Water brings brides to Bihar village
It's a dream come true for the people of Badwan, a remote, hilly village under the Naxal-affected Adhaura block in Bihar's Kaimur district, reports PK Mishra.india Updated: Apr 06, 2007 03:22 IST
It was a dream come true for the people of Badwan, a remote, hilly village under the Naxal-affected Adhaura block in Bihar's Kaimur district.
Handpumps were finally installed in the village last month and the 3,000-odd villagers were thrilled that they no longer have to trek 5 km every day to fetch potable water — a routine they hated for more than one reason.
It was this trek that was responsible for the high number of bachelors in the village, according to tribal priest Madan Mishra whose five brothers had failed to get brides for themselves and who now have crossed the "marriageable age".
Mishra and other villagers said people in other villages in the plains or plateau were reluctant to get their daughters married to Badwan men because the village had no source of drinking water. They feared that their daughters would have to spend their entire life fetching water from distant places.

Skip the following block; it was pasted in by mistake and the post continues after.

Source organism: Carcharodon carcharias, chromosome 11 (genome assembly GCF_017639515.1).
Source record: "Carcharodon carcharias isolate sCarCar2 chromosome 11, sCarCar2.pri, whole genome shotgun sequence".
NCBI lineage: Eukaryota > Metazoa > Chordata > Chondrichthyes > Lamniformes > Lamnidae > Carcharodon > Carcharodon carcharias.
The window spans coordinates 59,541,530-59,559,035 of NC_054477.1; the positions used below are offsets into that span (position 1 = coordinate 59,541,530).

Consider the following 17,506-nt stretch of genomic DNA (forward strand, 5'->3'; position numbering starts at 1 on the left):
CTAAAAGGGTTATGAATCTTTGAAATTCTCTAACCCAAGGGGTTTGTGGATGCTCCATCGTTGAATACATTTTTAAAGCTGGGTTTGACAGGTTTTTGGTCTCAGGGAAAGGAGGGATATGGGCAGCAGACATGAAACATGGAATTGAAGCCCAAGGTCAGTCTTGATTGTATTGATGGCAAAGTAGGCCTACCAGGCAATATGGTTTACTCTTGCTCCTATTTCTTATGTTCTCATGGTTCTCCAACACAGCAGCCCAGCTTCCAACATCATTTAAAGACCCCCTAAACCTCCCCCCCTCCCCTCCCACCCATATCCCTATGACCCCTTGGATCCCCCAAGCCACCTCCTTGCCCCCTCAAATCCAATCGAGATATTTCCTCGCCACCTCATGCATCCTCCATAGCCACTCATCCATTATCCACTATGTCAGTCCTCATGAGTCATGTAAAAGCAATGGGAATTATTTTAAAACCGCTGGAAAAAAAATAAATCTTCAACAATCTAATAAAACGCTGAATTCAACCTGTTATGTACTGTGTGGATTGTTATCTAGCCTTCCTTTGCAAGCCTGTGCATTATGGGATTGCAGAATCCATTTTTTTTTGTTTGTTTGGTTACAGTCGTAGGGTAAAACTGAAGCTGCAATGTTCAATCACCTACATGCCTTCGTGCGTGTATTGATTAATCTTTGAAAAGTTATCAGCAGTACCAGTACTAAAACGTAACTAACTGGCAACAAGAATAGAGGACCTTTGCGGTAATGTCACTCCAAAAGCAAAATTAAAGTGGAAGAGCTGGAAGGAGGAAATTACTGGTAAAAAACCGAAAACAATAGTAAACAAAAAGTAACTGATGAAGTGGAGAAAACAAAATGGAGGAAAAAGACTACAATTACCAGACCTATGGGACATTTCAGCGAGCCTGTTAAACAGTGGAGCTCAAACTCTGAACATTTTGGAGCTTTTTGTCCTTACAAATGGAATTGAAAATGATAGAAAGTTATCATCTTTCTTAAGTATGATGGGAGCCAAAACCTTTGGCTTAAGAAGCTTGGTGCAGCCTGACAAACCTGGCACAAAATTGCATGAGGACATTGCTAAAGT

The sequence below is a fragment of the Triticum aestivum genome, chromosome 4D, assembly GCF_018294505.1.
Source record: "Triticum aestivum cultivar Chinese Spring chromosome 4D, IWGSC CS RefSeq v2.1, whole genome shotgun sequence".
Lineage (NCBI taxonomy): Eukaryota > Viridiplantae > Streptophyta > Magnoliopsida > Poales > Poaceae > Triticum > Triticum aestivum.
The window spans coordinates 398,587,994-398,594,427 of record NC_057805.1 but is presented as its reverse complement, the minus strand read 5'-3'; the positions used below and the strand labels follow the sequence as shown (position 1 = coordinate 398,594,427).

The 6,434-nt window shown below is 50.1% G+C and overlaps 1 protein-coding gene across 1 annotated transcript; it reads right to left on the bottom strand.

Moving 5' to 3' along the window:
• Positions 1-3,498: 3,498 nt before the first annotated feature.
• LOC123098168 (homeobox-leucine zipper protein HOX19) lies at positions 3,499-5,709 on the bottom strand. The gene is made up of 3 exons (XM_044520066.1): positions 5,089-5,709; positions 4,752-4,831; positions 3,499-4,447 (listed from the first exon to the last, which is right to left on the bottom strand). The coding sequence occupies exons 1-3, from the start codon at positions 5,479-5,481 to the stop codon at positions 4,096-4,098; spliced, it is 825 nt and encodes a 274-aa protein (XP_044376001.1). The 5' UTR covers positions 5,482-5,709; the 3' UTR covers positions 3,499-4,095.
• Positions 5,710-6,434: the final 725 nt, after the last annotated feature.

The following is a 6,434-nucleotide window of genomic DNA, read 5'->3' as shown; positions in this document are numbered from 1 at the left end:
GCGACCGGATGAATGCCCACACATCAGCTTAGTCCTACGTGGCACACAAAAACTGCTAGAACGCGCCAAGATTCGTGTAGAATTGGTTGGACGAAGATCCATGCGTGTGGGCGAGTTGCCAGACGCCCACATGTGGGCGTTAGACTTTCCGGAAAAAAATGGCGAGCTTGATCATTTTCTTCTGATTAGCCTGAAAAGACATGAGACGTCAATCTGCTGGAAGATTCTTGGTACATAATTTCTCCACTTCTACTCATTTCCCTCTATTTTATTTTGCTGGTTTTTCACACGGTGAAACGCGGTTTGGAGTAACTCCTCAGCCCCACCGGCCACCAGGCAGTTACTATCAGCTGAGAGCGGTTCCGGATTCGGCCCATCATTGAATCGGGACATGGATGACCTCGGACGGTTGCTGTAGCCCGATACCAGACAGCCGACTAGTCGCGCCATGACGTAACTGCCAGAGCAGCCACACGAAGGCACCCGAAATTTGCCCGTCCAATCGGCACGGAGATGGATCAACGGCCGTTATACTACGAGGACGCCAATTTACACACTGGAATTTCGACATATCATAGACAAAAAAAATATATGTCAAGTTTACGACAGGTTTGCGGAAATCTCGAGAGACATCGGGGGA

Former village headman (mukhiya) Ram Dayal Kharwar said that about 40 people of the village over the age of 30-35 were unmarried because of this problem. According to Birendra Yadav, a middle-aged bachelor from the village, about 50 per cent of the old men, who had remained unmarried, blame their single status on the water crisis.
PHED executive engineer A.P. Ranjan, who took the initiative for installing the handpumps, said he decided to do so after hearing this peculiar grievance from the villagers.
It was difficult -- virtually impossible -- to send the rig machine to Badwan, which had no approach road. But the villagers did everything to help. They worked overtime to ensure that the rig machine reached their village, which it eventually did.